Class: Mammalia (Mammals)
Body length: 40 to 48 inches (100 to 120 centimeters)
Tail length: 28 to 35 inches (70 to 90 centimeters)
Weight: 60 to 140 pounds (27 to 64 kilograms); males are heavier than females
Life span: about 15 years in the wild, up to 26 years in zoos
Gestation: about 190 days
Number of young at birth: usually 1
Weight at birth: 3 pounds (1.4 kilograms)
Age of maturity: 2 to 3 years
Conservation status: lower risk
• The giant anteater's species name, tridactyla, means "three
fingers." The anteater has five digits on each foot, but the middle
three digits of the front feet have extra-long claws.
• The giant anteater has the longest tongue in relation to its body size of any mammal.
• That long tail comes in handy. The giant anteater can use it like a bicycle kickstand to balance when standing on two legs.
• Giant anteaters can fend off or even kill their main predators, big cats such as jaguars and pumas.
• The giant anteater's sense of smell is 40 times more powerful than ours.
Mammals: Giant Anteater
Looks can be deceiving
Its name is a hint to one of its favorite foods, and you can't miss its long snout, but there's more to the story of the giant anteater! This unique animal is the largest of the three species of anteaters (the other species are the tamandua and the silky anteater). It is about the size of a golden retriever but thick, bushy hair makes it look even bigger. The anteater's gray hair feels like straw and grows especially long on the tail (up to 16 inches or 40 centimeters), and it sports a stylish stripe of black that stretches from under the nose to the middle of the back. This stripe is outlined in white, tan, or gray and goes down to a black ring around the base of the front feet. Giant anteaters use their hairy, bushy tails to curl over them like a blanket when the weather is cool. The head is shaped like a tube, and they have small black eyes and a little nose and mouth.
Do the shuffle
Giant anteaters walk with a slow shuffle on all four legs with their nose pointed to the ground. The anteater does not walk on its paws. Instead, with the claws curled up into the paws, it walks on its "fists." This helps to keep the claws sharp so the anteater can dig into ant mounds or defend itself from predators. Anteaters are also good swimmers. They use the freestyle stroke and their long snout as a snorkel.
Who ordered the ants?
Can you imagine eating nothing but ants all day long? Giant anteaters have no teeth but a specialized tongue that allows them to eat up to 30,000 ants and termites each day. These animals are perfectly designed to feed on these little critters, which is great because ants are a very reliable food source. The anteater's narrow tongue is about 2 feet (60 centimeters) long and looks like a strand of spaghetti with teeny, backward-pointing spines that are covered in sticky saliva when the animal is feeding. This long tongue darts inside an ant mound up to 150 times per minute, picking up the worker ants. The anteater will only feed at one mound for about a minute before moving on. After all, the animal doesn't want to totally wipe out its source of food! Anteaters may also eat fallen fruit and soft grubs.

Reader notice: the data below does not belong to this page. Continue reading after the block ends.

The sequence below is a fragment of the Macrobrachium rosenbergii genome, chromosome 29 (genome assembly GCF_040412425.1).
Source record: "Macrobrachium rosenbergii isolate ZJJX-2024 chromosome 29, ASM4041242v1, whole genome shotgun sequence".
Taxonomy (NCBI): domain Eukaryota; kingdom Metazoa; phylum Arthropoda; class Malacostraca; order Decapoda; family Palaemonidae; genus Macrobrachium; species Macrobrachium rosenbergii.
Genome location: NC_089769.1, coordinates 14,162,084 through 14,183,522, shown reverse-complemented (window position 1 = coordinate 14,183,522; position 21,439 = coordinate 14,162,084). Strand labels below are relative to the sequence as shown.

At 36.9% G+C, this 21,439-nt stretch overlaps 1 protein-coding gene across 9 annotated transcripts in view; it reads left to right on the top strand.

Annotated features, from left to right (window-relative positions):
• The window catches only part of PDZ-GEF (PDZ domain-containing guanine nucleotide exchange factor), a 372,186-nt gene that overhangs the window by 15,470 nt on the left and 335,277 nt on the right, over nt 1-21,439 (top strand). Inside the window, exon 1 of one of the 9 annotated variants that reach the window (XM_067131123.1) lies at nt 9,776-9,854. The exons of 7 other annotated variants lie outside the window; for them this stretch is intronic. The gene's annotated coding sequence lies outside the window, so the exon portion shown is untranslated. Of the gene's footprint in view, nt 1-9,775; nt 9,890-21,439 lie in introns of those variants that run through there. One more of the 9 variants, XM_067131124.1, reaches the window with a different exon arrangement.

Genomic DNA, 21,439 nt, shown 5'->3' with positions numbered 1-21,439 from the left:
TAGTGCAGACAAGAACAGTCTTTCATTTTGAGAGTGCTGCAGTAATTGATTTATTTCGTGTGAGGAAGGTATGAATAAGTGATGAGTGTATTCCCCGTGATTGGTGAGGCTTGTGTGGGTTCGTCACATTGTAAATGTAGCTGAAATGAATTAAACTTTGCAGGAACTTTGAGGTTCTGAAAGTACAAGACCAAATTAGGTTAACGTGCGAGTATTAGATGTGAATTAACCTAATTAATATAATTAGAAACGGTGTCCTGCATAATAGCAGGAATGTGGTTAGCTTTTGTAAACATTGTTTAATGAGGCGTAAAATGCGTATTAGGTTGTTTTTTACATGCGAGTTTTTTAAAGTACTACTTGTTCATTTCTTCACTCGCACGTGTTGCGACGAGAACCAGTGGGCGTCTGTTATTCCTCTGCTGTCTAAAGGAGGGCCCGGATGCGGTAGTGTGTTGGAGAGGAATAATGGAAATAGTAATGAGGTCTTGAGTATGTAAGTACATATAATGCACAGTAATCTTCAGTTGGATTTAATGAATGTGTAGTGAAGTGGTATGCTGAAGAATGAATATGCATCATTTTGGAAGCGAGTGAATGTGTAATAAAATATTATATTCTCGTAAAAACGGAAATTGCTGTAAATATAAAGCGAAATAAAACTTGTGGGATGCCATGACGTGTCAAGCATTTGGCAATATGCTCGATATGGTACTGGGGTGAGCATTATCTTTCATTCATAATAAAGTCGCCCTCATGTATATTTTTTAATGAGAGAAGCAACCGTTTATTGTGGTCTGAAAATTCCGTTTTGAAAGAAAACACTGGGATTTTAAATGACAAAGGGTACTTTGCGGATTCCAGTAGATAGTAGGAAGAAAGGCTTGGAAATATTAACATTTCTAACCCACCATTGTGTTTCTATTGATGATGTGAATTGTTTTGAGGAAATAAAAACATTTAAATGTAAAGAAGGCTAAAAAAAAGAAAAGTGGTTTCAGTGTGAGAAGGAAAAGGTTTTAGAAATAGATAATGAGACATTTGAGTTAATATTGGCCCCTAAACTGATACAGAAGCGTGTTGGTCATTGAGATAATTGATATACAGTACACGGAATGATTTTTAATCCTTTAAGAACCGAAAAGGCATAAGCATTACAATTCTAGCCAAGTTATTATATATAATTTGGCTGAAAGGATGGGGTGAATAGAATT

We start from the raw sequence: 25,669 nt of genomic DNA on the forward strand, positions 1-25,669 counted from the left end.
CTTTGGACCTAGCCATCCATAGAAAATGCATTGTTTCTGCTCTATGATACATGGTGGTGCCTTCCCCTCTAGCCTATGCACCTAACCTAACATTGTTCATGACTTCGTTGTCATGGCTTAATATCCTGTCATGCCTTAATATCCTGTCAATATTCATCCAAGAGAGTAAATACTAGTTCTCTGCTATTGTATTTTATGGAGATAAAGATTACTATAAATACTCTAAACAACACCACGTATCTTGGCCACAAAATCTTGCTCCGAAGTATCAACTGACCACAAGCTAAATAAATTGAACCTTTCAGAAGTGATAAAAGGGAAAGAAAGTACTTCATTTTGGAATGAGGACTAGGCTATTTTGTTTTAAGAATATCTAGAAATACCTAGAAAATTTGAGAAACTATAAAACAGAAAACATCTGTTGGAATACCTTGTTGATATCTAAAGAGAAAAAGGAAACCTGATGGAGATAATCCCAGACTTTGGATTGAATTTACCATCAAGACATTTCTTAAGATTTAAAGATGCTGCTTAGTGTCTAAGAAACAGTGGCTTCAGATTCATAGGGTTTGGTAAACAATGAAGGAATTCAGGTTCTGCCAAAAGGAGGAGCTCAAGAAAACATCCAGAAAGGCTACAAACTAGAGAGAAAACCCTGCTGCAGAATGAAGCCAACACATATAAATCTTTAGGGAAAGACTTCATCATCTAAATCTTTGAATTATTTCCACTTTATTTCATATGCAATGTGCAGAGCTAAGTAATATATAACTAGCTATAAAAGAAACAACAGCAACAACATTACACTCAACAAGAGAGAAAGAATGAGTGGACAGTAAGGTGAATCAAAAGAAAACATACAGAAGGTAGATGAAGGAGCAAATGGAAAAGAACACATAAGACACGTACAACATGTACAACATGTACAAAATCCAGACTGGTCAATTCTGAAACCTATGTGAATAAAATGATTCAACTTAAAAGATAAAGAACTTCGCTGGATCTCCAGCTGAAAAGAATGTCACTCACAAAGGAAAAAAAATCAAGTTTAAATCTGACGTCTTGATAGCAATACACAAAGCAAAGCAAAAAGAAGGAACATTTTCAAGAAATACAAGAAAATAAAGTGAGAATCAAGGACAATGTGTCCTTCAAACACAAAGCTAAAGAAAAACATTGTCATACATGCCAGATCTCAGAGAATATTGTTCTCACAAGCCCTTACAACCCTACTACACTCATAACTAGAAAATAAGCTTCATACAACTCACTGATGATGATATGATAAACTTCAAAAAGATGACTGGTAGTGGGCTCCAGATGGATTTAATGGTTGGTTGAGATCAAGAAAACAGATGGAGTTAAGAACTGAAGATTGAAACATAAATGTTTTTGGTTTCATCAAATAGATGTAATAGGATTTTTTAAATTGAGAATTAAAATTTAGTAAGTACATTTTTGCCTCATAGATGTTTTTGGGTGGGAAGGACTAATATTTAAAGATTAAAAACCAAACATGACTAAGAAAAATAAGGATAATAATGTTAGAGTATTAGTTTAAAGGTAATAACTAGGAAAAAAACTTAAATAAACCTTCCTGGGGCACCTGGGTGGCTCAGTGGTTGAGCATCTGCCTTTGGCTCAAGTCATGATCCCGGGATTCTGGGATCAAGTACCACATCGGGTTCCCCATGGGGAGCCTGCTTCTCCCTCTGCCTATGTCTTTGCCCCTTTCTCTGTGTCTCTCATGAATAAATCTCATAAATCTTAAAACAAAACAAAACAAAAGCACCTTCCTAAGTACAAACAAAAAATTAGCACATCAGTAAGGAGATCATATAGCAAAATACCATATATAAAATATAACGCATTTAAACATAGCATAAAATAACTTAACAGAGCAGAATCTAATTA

At the San Diego Zoo, giant anteaters are given a high protein diet of special anteater pellets ground up into a paste that gives them the same nutrients they would get in the wild. A special treat for our anteaters is avocado.
Who wants a piggyback ride?
Giant anteaters are usually solitary mammals but will come together to mate and raise their young. In the wild they breed between March and May but are more flexible in zoos and will mate at anytime of the year. An adult female giant anteater gives birth to a single baby (twins are rare) while in a standing position, propped up by her strong tail. The baby, called a pup, loves to get piggyback rides from the mother. When a pup is born it has a full coat of hair and is almost identical to the adult. The pup will spend the first year of life hitching a ride on its mother's back; similar coloring helps the baby blend in so predators can't see it. It also makes the mother look larger and less tempting to predators. The pup will get off the mother's back frequently for nursing and spends more time exploring on its own as it gets older. The youngster will leave its mother at about two years of age.
Don't mess with me
The giant anteater's main enemies are jaguars and pumas, which hunt them in the grasslands, swampy areas, and forests where they live. To protect themselves, anteaters can rear up on their hind legs, roaring and slashing at an attacker with those powerful front legs and sharp claws. When threatened, these mild-mannered insectivores can suddenly appear quite ferocious, sending a predator off to find an easier meal.
A nose for survival
Giant anteaters are not endangered yet, but they have already disappeared from much of their habitat due to habitat loss and hunting. It is estimated that only 5,000 giant anteaters are left in the wild, while a small number (around 90) live in zoos in the United States. The unique giant anteater has been around for 25 million years and we hope that they can nose their way into the next million.